One area of focus for OpenText’s development effort has therefore been auto-classification based on the use of both business rules and inference techniques to determine the nature of documents, emails, etc. by analysing their content. Acceptance then becomes a non-issue as the user is no longer involved. This approach is suitable for high volume, but relatively low risk content, where less than perfect classification is acceptable both legally and in business terms. If the choice is between auto-classification of emails with a consistent 70-80% level of accuracy, and a totally unreliable and unpredictable user-driven approach, then there’s little argument about the best way forward.
Tuning to content requiring more accurate classification – e.g. financial, quality and safety related documentation – most of this is generated or captured by core business applications. A lot can therefore be achieved by integrating ECM capability directly into the systems of origin. As a simple example, if an invoice is captured by ECM embedded at the right point in an ERP enabled process, pretty much all of the metadata required to classify documents can be derived from the context within which the transaction is taking place. To this end, OpenText already allows you to embed ECM into SAP, and is extending the idea to integrate with other application packages. Again, it’s about minimising reliance on user intervention to allow the reach of ECM to be extended effectively.
Continuing with the integration theme, Majzoub alluded to continued efforts to open up the OpenText portfolio across the board through standard interfaces, and to further streamline interoperability through the use of common components and platforms for things like cloud and analytics. A particular touch point that interested me was between ECM and the GXS trading grid, the latter being a long-established foundation for automating large-scale supply chains in many industries. Our own research tells us that lack of internal information management capability too often impedes effective B2B integration. By bridging the gap between these two areas OpenText will be in an ideal position to help customers get past this issue.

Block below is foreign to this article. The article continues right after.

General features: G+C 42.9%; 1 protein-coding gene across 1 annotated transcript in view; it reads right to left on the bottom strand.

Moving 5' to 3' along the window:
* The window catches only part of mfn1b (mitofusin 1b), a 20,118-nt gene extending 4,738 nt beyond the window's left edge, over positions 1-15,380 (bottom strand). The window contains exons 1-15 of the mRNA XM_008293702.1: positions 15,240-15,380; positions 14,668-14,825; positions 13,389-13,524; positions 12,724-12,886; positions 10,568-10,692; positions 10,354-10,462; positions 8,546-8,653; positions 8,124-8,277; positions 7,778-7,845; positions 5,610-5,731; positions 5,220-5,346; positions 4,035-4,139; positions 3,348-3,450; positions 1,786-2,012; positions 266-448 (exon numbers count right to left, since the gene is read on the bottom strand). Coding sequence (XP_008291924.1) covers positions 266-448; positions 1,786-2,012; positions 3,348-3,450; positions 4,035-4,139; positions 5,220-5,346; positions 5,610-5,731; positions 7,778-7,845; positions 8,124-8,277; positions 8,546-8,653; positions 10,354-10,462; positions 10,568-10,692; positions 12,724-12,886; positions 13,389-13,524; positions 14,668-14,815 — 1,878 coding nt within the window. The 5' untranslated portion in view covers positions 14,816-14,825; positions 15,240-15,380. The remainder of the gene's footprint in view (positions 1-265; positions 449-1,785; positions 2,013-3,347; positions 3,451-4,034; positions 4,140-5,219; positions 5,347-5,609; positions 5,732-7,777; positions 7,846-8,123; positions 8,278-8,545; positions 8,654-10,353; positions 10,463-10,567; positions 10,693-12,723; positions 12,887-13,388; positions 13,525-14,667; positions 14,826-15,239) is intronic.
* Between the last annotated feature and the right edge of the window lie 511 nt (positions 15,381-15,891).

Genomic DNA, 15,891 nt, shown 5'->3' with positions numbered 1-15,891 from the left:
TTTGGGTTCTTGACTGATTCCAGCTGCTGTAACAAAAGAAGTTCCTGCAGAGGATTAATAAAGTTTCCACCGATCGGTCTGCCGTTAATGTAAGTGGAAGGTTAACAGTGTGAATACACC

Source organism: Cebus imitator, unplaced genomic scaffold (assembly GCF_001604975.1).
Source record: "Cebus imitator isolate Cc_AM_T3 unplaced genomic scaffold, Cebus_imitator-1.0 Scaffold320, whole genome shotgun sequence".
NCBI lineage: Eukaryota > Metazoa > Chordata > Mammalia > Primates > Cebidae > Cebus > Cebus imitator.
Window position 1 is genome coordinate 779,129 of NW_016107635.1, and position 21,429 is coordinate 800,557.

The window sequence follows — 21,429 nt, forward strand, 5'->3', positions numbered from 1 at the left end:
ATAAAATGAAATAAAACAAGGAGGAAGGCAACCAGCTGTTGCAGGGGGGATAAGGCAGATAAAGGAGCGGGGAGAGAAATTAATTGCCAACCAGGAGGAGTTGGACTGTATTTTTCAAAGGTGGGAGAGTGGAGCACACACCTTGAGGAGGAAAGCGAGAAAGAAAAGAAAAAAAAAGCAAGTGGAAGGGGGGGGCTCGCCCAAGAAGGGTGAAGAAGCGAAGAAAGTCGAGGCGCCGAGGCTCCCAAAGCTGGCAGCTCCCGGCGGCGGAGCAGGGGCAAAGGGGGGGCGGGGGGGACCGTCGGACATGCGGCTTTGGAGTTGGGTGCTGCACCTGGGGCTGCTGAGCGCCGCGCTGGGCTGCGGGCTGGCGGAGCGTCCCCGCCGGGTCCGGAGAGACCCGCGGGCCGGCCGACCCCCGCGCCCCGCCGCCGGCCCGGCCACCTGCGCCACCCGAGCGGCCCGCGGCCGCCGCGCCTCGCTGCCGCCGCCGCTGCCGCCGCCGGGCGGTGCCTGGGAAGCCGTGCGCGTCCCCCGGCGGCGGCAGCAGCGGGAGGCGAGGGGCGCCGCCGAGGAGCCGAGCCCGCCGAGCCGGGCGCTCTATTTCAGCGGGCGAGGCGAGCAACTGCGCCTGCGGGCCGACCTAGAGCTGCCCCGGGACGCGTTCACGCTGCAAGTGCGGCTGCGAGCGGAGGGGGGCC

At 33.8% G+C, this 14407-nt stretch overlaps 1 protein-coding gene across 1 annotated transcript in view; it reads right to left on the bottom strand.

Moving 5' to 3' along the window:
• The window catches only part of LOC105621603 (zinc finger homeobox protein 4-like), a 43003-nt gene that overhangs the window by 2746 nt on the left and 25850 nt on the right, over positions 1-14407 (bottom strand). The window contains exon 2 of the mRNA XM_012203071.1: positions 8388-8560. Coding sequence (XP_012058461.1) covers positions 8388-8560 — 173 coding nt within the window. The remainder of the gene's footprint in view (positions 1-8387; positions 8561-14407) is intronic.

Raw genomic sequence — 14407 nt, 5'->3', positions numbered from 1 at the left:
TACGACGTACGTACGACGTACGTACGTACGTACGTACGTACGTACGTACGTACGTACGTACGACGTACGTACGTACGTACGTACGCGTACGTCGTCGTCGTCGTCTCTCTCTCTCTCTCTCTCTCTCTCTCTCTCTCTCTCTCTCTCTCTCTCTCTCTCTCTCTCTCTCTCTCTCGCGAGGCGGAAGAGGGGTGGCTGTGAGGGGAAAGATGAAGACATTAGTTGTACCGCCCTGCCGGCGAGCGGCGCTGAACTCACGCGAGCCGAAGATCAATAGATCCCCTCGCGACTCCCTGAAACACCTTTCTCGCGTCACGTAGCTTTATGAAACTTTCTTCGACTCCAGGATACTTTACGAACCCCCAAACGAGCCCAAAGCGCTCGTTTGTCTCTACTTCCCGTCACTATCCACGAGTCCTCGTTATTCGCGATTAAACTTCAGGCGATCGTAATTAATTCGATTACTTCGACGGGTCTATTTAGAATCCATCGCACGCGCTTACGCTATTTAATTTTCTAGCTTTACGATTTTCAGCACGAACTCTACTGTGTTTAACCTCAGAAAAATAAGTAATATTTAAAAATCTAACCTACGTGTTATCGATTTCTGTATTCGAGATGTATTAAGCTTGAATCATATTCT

A quick glance at the above diagram will tell you Majzoub and I discussed a lot a more than things I have mentioned. Suffice it to say that through various acquisitions and internal developments, OpenText has built up a solid array of capability and is doing all the right things to bring this together into a harmonious whole. As such, it provides a great example of how technology solutions are evolving in general across the industry to extend the value of hitherto specialised solutions, and in turn enable a broader and more inclusive approach to digital transformation.
By Richard Edwards
By Dale Vile
By Bryan Betts and Dale Vile
Yesterdays software delivery processes are not up to dealing with today’s demands, but modernising you approach is not just about implementing Agile, even creating a DevOps culture. You need to focus on some specific, hard-core principles. ...more
By Dale Vile & Jack Vile
Cloud services are increasingly becoming part of the IT delivery mix, but a recent study of 378 senior IT professionals suggests a parallel commitment to ongoing investment in the datacentre. This in turn shines a light on the key role of modern application platforms. ...more
By Tony Lock & Dale Vile
Despite the advent to cloud computing the datacentre remains central to corporate IT. But with demands continuing to escalate, how do you ensure your infrastructure is powered robustly and efficiently? ...more
By Bryan Betts
Many are exploiting cloud computing to drive business advantage, while others are enjoying the flexibility and efficiency of DevOps. But what happens if you use both together in a coordinated manner? The answer is a significant amplification of the benefits of each. ...more